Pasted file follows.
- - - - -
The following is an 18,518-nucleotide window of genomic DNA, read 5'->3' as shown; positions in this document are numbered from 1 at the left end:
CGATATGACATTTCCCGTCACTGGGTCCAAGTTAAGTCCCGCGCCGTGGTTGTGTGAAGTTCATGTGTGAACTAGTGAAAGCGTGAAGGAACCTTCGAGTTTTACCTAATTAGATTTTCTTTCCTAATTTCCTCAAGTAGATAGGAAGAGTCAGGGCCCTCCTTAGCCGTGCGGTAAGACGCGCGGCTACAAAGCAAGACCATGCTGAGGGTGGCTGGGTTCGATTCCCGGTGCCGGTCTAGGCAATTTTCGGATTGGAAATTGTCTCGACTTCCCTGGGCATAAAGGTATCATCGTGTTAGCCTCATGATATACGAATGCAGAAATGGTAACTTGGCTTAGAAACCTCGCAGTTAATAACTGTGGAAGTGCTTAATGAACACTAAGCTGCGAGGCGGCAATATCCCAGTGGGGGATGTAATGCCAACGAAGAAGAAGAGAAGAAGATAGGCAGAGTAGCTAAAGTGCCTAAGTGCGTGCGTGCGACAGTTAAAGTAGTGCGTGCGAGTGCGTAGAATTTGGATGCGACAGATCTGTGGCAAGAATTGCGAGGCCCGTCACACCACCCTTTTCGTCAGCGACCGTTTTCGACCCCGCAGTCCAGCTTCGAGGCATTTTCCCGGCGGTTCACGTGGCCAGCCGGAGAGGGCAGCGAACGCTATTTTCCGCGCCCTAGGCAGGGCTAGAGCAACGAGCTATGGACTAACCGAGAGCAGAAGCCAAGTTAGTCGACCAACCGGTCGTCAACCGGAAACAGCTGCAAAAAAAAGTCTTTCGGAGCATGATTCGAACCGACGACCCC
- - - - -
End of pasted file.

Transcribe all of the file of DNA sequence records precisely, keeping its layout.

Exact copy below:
The following is an 18,518-nucleotide window of genomic DNA, read 5'->3' as shown; positions in this document are numbered from 1 at the left end:
CGATATGACATTTCCCGTCACTGGGTCCAAGTTAAGTCCCGCGCCGTGGTTGTGTGAAGTTCATGTGTGAACTAGTGAAAGCGTGAAGGAACCTTCGAGTTTTACCTAATTAGATTTTCTTTCCTAATTTCCTCAAGTAGATAGGAAGAGTCAGGGCCCTCCTTAGCCGTGCGGTAAGACGCGCGGCTACAAAGCAAGACCATGCTGAGGGTGGCTGGGTTCGATTCCCGGTGCCGGTCTAGGCAATTTTCGGATTGGAAATTGTCTCGACTTCCCTGGGCATAAAGGTATCATCGTGTTAGCCTCATGATATACGAATGCAGAAATGGTAACTTGGCTTAGAAACCTCGCAGTTAATAACTGTGGAAGTGCTTAATGAACACTAAGCTGCGAGGCGGCAATATCCCAGTGGGGGATGTAATGCCAACGAAGAAGAAGAGAAGAAGATAGGCAGAGTAGCTAAAGTGCCTAAGTGCGTGCGTGCGACAGTTAAAGTAGTGCGTGCGAGTGCGTAGAATTTGGATGCGACAGATCTGTGGCAAGAATTGCGAGGCCCGTCACACCACCCTTTTCGTCAGCGACCGTTTTCGACCCCGCAGTCCAGCTTCGAGGCATTTTCCCGGCGGTTCACGTGGCCAGCCGGAGAGGGCAGCGAACGCTATTTTCCGCGCCCTAGGCAGGGCTAGAGCAACGAGCTATGGACTAACCGAGAGCAGAAGCCAAGTTAGTCGACCAACCGGTCGTCAACCGGAAACAGCTGCAAAAAAAAGTCTTTCGGAGCATGATTCGAACCGACGACCCC